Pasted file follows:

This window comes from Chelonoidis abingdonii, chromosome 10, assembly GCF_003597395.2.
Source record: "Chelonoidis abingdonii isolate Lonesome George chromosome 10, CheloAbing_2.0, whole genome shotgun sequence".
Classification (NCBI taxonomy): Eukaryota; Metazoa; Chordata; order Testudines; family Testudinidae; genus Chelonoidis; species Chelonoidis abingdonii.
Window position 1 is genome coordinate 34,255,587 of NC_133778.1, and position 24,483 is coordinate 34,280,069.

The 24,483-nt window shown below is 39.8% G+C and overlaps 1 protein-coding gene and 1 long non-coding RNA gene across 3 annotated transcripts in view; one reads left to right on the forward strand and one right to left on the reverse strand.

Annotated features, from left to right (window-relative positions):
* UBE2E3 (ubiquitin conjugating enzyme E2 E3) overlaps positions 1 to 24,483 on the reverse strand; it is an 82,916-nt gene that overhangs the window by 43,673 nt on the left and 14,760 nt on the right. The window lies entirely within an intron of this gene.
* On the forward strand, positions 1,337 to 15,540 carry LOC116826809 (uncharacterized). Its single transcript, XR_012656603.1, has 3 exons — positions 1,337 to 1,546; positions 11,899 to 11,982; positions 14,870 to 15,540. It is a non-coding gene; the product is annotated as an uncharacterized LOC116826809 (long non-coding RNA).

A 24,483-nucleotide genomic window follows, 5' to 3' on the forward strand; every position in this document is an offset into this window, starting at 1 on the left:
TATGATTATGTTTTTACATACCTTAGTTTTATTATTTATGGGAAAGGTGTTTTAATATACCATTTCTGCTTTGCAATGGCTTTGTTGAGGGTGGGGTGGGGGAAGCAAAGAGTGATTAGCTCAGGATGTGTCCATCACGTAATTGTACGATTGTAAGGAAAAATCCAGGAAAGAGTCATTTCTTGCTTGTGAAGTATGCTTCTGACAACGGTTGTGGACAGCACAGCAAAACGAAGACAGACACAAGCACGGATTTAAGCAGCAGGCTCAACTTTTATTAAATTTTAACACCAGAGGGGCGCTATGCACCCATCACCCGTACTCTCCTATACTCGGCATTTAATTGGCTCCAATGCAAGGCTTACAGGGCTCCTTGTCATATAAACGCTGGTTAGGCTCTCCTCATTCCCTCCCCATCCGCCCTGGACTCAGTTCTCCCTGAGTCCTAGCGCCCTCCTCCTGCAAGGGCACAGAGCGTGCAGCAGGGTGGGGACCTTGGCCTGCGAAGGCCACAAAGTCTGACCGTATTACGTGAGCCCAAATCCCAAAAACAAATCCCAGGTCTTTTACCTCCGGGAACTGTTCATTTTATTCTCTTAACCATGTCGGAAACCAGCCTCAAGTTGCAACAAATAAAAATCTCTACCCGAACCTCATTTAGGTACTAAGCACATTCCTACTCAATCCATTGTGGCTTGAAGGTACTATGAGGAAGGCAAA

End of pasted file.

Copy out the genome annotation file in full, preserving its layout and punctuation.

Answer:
This window comes from Chelonoidis abingdonii, chromosome 10, assembly GCF_003597395.2.
Source record: "Chelonoidis abingdonii isolate Lonesome George chromosome 10, CheloAbing_2.0, whole genome shotgun sequence".
Classification (NCBI taxonomy): Eukaryota; Metazoa; Chordata; order Testudines; family Testudinidae; genus Chelonoidis; species Chelonoidis abingdonii.
Window position 1 is genome coordinate 34,255,587 of NC_133778.1, and position 24,483 is coordinate 34,280,069.

The 24,483-nt window shown below is 39.8% G+C and overlaps 1 protein-coding gene and 1 long non-coding RNA gene across 3 annotated transcripts in view; one reads left to right on the forward strand and one right to left on the reverse strand.

Annotated features, from left to right (window-relative positions):
* UBE2E3 (ubiquitin conjugating enzyme E2 E3) overlaps positions 1 to 24,483 on the reverse strand; it is an 82,916-nt gene that overhangs the window by 43,673 nt on the left and 14,760 nt on the right. The window lies entirely within an intron of this gene.
* On the forward strand, positions 1,337 to 15,540 carry LOC116826809 (uncharacterized). Its single transcript, XR_012656603.1, has 3 exons — positions 1,337 to 1,546; positions 11,899 to 11,982; positions 14,870 to 15,540. It is a non-coding gene; the product is annotated as an uncharacterized LOC116826809 (long non-coding RNA).

A 24,483-nucleotide genomic window follows, 5' to 3' on the forward strand; every position in this document is an offset into this window, starting at 1 on the left:
TATGATTATGTTTTTACATACCTTAGTTTTATTATTTATGGGAAAGGTGTTTTAATATACCATTTCTGCTTTGCAATGGCTTTGTTGAGGGTGGGGTGGGGGAAGCAAAGAGTGATTAGCTCAGGATGTGTCCATCACGTAATTGTACGATTGTAAGGAAAAATCCAGGAAAGAGTCATTTCTTGCTTGTGAAGTATGCTTCTGACAACGGTTGTGGACAGCACAGCAAAACGAAGACAGACACAAGCACGGATTTAAGCAGCAGGCTCAACTTTTATTAAATTTTAACACCAGAGGGGCGCTATGCACCCATCACCCGTACTCTCCTATACTCGGCATTTAATTGGCTCCAATGCAAGGCTTACAGGGCTCCTTGTCATATAAACGCTGGTTAGGCTCTCCTCATTCCCTCCCCATCCGCCCTGGACTCAGTTCTCCCTGAGTCCTAGCGCCCTCCTCCTGCAAGGGCACAGAGCGTGCAGCAGGGTGGGGACCTTGGCCTGCGAAGGCCACAAAGTCTGACCGTATTACGTGAGCCCAAATCCCAAAAACAAATCCCAGGTCTTTTACCTCCGGGAACTGTTCATTTTATTCTCTTAACCATGTCGGAAACCAGCCTCAAGTTGCAACAAATAAAAATCTCTACCCGAACCTCATTTAGGTACTAAGCACATTCCTACTCAATCCATTGTGGCTTGAAGGTACTATGAGGAAGGCAAA